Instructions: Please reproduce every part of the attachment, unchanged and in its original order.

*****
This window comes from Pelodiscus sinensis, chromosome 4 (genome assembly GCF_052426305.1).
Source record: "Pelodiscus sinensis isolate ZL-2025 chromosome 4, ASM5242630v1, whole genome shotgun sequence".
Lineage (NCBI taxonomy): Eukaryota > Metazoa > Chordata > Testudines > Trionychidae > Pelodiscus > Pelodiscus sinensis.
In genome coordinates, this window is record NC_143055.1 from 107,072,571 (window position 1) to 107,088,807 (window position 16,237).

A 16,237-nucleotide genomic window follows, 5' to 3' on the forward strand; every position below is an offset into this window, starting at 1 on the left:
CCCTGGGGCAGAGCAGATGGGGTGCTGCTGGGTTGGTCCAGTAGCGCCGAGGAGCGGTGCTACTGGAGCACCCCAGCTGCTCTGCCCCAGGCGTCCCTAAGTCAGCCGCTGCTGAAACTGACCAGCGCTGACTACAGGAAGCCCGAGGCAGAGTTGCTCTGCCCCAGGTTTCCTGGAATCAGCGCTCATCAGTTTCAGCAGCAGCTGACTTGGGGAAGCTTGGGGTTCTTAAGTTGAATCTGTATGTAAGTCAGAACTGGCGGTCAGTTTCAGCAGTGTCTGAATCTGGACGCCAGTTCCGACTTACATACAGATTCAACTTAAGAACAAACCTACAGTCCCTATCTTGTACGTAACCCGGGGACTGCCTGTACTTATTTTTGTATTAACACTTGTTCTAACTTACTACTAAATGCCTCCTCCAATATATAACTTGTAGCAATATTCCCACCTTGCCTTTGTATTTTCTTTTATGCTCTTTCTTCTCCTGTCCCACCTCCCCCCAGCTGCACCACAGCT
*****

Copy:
This window comes from Pelodiscus sinensis, chromosome 4 (genome assembly GCF_052426305.1).
Source record: "Pelodiscus sinensis isolate ZL-2025 chromosome 4, ASM5242630v1, whole genome shotgun sequence".
Lineage (NCBI taxonomy): Eukaryota > Metazoa > Chordata > Testudines > Trionychidae > Pelodiscus > Pelodiscus sinensis.
In genome coordinates, this window is record NC_143055.1 from 107,072,571 (window position 1) to 107,088,807 (window position 16,237).

A 16,237-nucleotide genomic window follows, 5' to 3' on the forward strand; every position below is an offset into this window, starting at 1 on the left:
CCCTGGGGCAGAGCAGATGGGGTGCTGCTGGGTTGGTCCAGTAGCGCCGAGGAGCGGTGCTACTGGAGCACCCCAGCTGCTCTGCCCCAGGCGTCCCTAAGTCAGCCGCTGCTGAAACTGACCAGCGCTGACTACAGGAAGCCCGAGGCAGAGTTGCTCTGCCCCAGGTTTCCTGGAATCAGCGCTCATCAGTTTCAGCAGCAGCTGACTTGGGGAAGCTTGGGGTTCTTAAGTTGAATCTGTATGTAAGTCAGAACTGGCGGTCAGTTTCAGCAGTGTCTGAATCTGGACGCCAGTTCCGACTTACATACAGATTCAACTTAAGAACAAACCTACAGTCCCTATCTTGTACGTAACCCGGGGACTGCCTGTACTTATTTTTGTATTAACACTTGTTCTAACTTACTACTAAATGCCTCCTCCAATATATAACTTGTAGCAATATTCCCACCTTGCCTTTGTATTTTCTTTTATGCTCTTTCTTCTCCTGTCCCACCTCCCCCCAGCTGCACCACAGCT